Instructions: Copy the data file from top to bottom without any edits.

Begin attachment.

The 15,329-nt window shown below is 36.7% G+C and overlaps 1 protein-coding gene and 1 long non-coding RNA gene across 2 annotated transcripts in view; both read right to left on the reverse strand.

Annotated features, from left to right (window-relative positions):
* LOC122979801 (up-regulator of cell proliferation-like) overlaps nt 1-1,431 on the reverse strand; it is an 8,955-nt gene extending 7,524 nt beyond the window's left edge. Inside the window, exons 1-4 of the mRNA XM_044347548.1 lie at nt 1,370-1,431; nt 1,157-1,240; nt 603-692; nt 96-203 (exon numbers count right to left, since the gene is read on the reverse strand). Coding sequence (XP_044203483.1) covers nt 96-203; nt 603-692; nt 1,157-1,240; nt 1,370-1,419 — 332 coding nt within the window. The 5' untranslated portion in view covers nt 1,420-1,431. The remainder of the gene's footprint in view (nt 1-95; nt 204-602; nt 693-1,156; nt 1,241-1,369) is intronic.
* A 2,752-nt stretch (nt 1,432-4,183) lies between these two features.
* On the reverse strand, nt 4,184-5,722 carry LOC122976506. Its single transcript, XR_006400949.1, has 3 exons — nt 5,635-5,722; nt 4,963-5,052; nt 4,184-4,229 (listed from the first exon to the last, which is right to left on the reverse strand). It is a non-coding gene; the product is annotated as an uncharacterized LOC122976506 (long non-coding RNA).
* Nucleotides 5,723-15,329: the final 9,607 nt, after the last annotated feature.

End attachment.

The 15,329-nt window shown below is 36.7% G+C and overlaps 1 protein-coding gene and 1 long non-coding RNA gene across 2 annotated transcripts in view; both read right to left on the reverse strand.

Annotated features, from left to right (window-relative positions):
* LOC122979801 (up-regulator of cell proliferation-like) overlaps nt 1-1,431 on the reverse strand; it is an 8,955-nt gene extending 7,524 nt beyond the window's left edge. Inside the window, exons 1-4 of the mRNA XM_044347548.1 lie at nt 1,370-1,431; nt 1,157-1,240; nt 603-692; nt 96-203 (exon numbers count right to left, since the gene is read on the reverse strand). Coding sequence (XP_044203483.1) covers nt 96-203; nt 603-692; nt 1,157-1,240; nt 1,370-1,419 — 332 coding nt within the window. The 5' untranslated portion in view covers nt 1,420-1,431. The remainder of the gene's footprint in view (nt 1-95; nt 204-602; nt 693-1,156; nt 1,241-1,369) is intronic.
* A 2,752-nt stretch (nt 1,432-4,183) lies between these two features.
* On the reverse strand, nt 4,184-5,722 carry LOC122976506. Its single transcript, XR_006400949.1, has 3 exons — nt 5,635-5,722; nt 4,963-5,052; nt 4,184-4,229 (listed from the first exon to the last, which is right to left on the reverse strand). It is a non-coding gene; the product is annotated as an uncharacterized LOC122976506 (long non-coding RNA).
* Nucleotides 5,723-15,329: the final 9,607 nt, after the last annotated feature.